The use of the version with parameter except is
meant for possibly unbounded integrands (try
f2 in test1.p or test3.p )
As an example
and in order to understand the meaning of the parameters,
consider the relevant program text from test1.p
program test (input, output);
use cinte;
Now, you can use the integration routines
....
function fa1(xx : interval; r:real):analyticd;
var x : analyticd;
begin
x := construct(xx, r);
fa1:= sin(sqr(x))*exp(x);
end;
function fb1(xx : interval):b_interval;
var x : b_interval;
begin
x := construct(xx);
fb1:= sin(sqr(x))*exp(x);
end;
function f1(x : interval): interval;
begin
f1 := sin(sqr(x))*exp(x);
end;
....
In this faster version, the user is required to provide functions for
different types of arguments.
- The first function fa1
needs the parameters of a complex interval: xx is a real interval
from which a surrounding complex interval is constructed. r (>1)
controls its size. In the current version, r is set to 4.0 in
cinte.p
- The second function fb1
needs a real interval xx as input. Then a b_interval is
constructed containing additionally a bit that gives information
about boundedness.
- The third function f1
is a simple interval function that is needed in the final phase
of the algorithm, where quadrature formulas are applied.
begin
....
init_cinte; { preparation for integration - reads all coefficients }
{ of the used Gaussian quadrature formulas }
....
( it is faster to read them only once if the integration routine is
called more than once )
....
integral:= integrate(f1,fb1,fa1, 10.0, 40.0, 1.0e-12);
....
calculates the integral
with an error (see the description of eps above) <1.0e-12
Compilation:
(make if necessary)
mxsc test1 . The executable is the file test1.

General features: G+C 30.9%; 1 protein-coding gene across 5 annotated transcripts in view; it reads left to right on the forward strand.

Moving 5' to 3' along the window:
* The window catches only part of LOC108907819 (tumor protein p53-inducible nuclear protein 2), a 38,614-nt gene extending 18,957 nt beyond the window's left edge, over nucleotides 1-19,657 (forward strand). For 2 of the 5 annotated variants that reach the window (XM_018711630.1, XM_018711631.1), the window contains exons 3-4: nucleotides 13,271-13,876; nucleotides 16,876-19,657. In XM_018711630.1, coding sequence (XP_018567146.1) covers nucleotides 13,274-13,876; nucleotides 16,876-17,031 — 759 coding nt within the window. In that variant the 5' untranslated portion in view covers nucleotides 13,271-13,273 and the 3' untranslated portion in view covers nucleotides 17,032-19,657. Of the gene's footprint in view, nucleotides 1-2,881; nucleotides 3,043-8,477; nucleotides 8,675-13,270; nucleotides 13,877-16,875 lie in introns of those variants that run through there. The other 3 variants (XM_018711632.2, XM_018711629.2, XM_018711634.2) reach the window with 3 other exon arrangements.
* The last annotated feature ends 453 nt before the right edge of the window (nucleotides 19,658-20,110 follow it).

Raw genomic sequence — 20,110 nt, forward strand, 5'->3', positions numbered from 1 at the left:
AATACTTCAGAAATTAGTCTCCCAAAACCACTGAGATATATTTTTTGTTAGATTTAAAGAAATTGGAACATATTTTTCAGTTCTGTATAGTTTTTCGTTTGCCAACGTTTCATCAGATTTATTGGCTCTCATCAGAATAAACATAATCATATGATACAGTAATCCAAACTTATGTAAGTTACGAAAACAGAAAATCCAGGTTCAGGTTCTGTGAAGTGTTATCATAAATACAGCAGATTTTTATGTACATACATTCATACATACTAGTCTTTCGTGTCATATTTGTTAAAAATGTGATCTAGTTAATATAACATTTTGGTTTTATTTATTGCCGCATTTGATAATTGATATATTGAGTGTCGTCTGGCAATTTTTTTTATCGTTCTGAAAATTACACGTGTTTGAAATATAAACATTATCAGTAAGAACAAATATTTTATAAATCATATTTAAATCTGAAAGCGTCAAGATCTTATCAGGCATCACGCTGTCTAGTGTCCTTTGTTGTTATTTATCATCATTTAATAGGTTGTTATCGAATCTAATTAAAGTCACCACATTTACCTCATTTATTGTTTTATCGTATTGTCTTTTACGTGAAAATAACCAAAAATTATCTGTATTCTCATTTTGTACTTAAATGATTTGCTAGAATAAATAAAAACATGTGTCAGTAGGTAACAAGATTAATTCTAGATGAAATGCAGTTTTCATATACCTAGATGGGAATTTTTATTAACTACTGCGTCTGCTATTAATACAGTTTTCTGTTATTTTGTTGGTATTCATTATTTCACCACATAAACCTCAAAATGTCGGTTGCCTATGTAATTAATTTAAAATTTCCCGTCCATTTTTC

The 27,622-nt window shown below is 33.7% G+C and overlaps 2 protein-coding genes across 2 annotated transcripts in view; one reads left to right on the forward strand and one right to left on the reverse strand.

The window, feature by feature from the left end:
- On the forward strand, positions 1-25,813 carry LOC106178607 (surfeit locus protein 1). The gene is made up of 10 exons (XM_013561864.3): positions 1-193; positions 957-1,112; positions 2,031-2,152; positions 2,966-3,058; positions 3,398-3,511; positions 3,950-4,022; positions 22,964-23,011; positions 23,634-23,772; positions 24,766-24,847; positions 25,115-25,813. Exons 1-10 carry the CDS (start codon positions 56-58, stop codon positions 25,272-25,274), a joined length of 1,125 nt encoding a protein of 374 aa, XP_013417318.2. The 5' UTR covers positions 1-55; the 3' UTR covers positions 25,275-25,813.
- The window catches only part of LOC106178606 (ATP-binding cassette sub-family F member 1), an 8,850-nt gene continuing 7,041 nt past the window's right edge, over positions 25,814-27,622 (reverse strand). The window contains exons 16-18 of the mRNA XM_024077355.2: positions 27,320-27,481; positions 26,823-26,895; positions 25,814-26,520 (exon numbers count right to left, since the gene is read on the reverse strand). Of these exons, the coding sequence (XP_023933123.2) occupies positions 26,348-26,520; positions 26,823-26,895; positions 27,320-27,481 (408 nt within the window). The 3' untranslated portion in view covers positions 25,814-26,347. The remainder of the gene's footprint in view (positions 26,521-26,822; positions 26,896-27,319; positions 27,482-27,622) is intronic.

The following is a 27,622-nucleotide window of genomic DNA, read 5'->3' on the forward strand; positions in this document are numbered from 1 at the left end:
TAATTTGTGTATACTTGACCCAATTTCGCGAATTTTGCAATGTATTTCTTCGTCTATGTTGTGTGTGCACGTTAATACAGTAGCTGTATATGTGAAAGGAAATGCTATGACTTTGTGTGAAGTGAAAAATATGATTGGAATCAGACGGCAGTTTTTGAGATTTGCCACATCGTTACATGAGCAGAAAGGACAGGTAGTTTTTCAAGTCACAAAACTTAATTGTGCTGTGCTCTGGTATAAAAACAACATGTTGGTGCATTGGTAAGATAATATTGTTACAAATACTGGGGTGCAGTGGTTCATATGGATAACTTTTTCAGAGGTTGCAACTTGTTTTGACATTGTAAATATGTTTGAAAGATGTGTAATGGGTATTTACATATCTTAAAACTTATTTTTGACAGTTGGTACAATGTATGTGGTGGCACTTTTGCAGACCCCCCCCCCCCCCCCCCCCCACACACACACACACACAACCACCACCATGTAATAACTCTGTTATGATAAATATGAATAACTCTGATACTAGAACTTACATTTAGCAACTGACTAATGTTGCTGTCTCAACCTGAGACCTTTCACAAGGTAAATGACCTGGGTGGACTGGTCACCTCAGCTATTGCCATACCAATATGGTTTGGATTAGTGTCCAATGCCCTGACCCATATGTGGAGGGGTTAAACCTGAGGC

Use of cinte_comf.p:
This program is simpler to use but slower than cinte.p
(In the average of the tests, cinte_comf.p was about 20%
slower than cinte.p)
There are two main differences:
- There is only one function with argument and result type
int_type
- You do not have construct the arguments within the function.
Our example therefore reads
program test (input, output);
use cinte_comf;
....
function f1(x : inte_type): inte_type;
begin
f1 := sin(sqr(x))*exp(x);
end;
....
begin
cinte_init;
....
integral:= integrate(f1, 10.0, 40.0, 1.0e-12);
....
Compilation:
(make if necessary)
mxsc test3 . The executable is the file test3.
Data types in cinte:
In order to calculate a bound for the integrand we use the module
bi_ari. In this module, the type
global type b_interval = global record
int : interval;
b : boolean;
end;
is defined and an arithmetic is programmed. It is essentially interval
arithmetic but the boolean value controls the boundedness.
Suppose an operation has to be applied to a b_interval.
If b=1
(the initial value), we check if the next operation may yield
a floating point exception. If there will be no floating point exception,
the operation is applied to the interval
and b=1 is kept. Otherwise, the interval is set to [0,0] and the boolean to 0.